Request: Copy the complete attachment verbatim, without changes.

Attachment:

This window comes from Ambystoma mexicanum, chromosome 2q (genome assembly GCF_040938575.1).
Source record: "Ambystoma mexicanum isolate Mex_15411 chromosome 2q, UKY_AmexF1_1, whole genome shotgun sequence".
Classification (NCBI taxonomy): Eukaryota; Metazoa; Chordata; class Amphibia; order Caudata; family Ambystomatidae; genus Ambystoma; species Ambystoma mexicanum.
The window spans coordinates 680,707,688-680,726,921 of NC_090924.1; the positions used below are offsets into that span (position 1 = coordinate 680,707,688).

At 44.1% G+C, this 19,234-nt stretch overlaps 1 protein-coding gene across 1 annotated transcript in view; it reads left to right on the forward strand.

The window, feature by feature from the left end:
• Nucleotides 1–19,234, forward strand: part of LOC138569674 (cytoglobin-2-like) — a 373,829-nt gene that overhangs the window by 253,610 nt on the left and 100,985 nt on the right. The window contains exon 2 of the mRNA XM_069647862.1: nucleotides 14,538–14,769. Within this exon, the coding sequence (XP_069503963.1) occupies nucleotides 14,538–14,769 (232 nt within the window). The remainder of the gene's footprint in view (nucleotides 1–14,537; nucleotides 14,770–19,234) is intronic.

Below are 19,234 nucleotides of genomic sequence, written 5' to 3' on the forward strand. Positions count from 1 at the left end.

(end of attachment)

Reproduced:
This window comes from Ambystoma mexicanum, chromosome 2q (genome assembly GCF_040938575.1).
Source record: "Ambystoma mexicanum isolate Mex_15411 chromosome 2q, UKY_AmexF1_1, whole genome shotgun sequence".
Classification (NCBI taxonomy): Eukaryota; Metazoa; Chordata; class Amphibia; order Caudata; family Ambystomatidae; genus Ambystoma; species Ambystoma mexicanum.
The window spans coordinates 680,707,688-680,726,921 of NC_090924.1; the positions used below are offsets into that span (position 1 = coordinate 680,707,688).

At 44.1% G+C, this 19,234-nt stretch overlaps 1 protein-coding gene across 1 annotated transcript in view; it reads left to right on the forward strand.

The window, feature by feature from the left end:
• Nucleotides 1–19,234, forward strand: part of LOC138569674 (cytoglobin-2-like) — a 373,829-nt gene that overhangs the window by 253,610 nt on the left and 100,985 nt on the right. The window contains exon 2 of the mRNA XM_069647862.1: nucleotides 14,538–14,769. Within this exon, the coding sequence (XP_069503963.1) occupies nucleotides 14,538–14,769 (232 nt within the window). The remainder of the gene's footprint in view (nucleotides 1–14,537; nucleotides 14,770–19,234) is intronic.

Below are 19,234 nucleotides of genomic sequence, written 5' to 3' on the forward strand. Positions count from 1 at the left end.